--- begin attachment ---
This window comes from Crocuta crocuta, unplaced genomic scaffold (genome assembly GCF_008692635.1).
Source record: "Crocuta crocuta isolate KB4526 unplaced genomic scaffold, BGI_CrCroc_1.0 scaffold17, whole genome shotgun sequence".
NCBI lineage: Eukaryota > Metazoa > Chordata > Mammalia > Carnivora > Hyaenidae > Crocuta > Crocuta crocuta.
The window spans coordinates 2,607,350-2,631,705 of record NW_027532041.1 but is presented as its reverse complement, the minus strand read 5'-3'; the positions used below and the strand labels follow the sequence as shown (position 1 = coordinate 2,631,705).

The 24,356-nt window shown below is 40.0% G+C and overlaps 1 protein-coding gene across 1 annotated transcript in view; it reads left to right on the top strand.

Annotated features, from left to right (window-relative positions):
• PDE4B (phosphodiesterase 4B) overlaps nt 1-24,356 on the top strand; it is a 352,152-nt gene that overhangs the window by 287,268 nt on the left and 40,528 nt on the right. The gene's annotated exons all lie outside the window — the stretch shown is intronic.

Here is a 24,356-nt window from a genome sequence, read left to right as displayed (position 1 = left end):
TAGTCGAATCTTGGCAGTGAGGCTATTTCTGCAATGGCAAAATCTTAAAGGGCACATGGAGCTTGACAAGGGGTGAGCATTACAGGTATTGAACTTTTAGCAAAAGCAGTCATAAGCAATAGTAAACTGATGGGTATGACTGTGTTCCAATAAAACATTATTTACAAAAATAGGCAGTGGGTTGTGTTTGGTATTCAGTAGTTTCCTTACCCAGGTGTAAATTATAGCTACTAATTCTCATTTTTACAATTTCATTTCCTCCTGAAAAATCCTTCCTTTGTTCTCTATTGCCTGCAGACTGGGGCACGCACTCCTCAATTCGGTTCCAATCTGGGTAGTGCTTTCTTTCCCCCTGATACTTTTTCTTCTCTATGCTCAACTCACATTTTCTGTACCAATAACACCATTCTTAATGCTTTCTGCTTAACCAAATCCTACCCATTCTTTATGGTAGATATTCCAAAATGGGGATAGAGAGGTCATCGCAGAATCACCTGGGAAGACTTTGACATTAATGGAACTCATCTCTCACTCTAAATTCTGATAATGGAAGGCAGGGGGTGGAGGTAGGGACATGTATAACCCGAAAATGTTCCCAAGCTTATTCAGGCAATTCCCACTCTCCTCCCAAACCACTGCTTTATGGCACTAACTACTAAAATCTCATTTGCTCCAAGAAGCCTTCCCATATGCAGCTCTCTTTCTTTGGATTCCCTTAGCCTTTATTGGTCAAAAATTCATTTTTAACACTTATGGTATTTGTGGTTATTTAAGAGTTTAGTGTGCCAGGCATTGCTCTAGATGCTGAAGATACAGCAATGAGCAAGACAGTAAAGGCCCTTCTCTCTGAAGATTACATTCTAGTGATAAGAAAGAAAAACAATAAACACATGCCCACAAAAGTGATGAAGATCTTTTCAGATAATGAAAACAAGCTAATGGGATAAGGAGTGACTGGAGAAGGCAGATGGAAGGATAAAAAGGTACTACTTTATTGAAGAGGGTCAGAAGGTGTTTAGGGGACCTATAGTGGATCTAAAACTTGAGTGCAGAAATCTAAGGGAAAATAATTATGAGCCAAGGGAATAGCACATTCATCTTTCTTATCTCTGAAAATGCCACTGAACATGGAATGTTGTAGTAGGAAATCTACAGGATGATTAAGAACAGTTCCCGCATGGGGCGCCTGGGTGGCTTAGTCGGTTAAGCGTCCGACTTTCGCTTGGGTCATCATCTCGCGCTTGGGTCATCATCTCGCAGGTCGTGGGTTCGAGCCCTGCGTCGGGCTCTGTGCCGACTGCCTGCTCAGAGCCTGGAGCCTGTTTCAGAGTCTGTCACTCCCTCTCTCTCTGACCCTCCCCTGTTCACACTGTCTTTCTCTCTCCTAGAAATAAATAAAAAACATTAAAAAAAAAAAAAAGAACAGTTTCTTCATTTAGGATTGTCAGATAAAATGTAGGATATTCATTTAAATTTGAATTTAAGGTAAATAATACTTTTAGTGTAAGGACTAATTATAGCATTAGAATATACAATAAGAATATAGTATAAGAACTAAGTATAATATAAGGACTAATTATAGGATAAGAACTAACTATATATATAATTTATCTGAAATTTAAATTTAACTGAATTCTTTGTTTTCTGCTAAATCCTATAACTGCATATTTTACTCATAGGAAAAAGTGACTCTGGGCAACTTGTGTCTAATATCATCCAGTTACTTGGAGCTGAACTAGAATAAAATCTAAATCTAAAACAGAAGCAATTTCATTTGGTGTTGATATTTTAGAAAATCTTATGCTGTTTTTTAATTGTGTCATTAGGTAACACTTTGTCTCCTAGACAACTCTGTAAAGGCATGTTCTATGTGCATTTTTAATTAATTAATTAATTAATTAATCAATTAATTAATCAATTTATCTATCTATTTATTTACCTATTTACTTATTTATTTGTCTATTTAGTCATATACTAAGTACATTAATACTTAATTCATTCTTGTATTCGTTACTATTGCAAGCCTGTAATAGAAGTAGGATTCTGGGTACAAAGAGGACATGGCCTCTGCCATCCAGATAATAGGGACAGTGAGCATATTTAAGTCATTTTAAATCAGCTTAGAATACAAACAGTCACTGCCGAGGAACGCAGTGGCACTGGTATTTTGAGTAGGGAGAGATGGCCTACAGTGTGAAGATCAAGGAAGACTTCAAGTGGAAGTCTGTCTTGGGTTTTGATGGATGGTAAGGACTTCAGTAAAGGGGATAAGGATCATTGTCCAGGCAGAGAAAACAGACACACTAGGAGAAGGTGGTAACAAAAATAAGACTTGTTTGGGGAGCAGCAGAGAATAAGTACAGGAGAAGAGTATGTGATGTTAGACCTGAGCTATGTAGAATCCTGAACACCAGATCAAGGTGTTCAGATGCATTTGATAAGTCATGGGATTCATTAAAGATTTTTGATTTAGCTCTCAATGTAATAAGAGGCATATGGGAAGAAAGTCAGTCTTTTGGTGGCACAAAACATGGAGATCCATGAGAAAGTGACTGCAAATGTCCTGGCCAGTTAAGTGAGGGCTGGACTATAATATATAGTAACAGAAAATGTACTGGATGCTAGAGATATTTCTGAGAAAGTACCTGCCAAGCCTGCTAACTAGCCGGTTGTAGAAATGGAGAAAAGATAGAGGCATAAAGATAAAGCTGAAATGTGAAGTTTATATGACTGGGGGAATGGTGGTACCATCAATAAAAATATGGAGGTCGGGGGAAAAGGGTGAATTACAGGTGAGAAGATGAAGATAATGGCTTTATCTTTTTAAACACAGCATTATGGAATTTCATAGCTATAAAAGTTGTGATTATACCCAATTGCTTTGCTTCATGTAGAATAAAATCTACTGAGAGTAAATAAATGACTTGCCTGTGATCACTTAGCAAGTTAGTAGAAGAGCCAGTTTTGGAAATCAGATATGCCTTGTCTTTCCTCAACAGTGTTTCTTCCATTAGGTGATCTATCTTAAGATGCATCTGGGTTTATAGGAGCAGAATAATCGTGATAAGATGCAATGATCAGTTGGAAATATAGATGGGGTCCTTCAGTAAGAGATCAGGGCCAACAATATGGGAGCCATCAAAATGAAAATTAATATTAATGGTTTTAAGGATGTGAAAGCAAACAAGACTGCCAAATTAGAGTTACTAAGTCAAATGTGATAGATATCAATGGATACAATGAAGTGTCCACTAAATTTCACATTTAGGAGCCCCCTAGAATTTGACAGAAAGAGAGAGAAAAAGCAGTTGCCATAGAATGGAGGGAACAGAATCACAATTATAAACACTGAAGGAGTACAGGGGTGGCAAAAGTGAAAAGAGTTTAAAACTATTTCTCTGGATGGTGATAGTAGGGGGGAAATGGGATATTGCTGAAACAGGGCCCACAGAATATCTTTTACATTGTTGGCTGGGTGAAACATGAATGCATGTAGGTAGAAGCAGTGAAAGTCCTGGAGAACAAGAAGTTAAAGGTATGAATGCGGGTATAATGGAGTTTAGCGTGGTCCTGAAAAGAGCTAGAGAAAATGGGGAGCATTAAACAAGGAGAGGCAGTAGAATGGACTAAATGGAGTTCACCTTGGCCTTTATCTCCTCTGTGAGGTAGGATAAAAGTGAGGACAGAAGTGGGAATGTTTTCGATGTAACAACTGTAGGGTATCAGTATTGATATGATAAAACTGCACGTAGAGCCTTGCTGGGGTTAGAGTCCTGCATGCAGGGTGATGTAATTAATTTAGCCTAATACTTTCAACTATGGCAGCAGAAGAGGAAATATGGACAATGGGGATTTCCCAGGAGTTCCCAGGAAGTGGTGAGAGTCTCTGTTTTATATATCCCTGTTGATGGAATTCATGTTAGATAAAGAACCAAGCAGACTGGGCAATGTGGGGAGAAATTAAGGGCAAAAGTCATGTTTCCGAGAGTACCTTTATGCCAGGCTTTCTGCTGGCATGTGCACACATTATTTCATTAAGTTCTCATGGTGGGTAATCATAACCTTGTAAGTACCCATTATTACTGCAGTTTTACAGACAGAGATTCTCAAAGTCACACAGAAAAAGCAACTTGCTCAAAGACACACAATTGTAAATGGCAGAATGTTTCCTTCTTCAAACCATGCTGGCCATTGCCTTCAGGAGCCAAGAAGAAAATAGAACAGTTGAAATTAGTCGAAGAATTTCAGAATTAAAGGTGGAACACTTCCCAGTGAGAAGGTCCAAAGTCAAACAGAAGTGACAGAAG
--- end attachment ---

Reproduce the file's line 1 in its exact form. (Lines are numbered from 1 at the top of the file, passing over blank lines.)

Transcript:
This window comes from Crocuta crocuta, unplaced genomic scaffold (genome assembly GCF_008692635.1).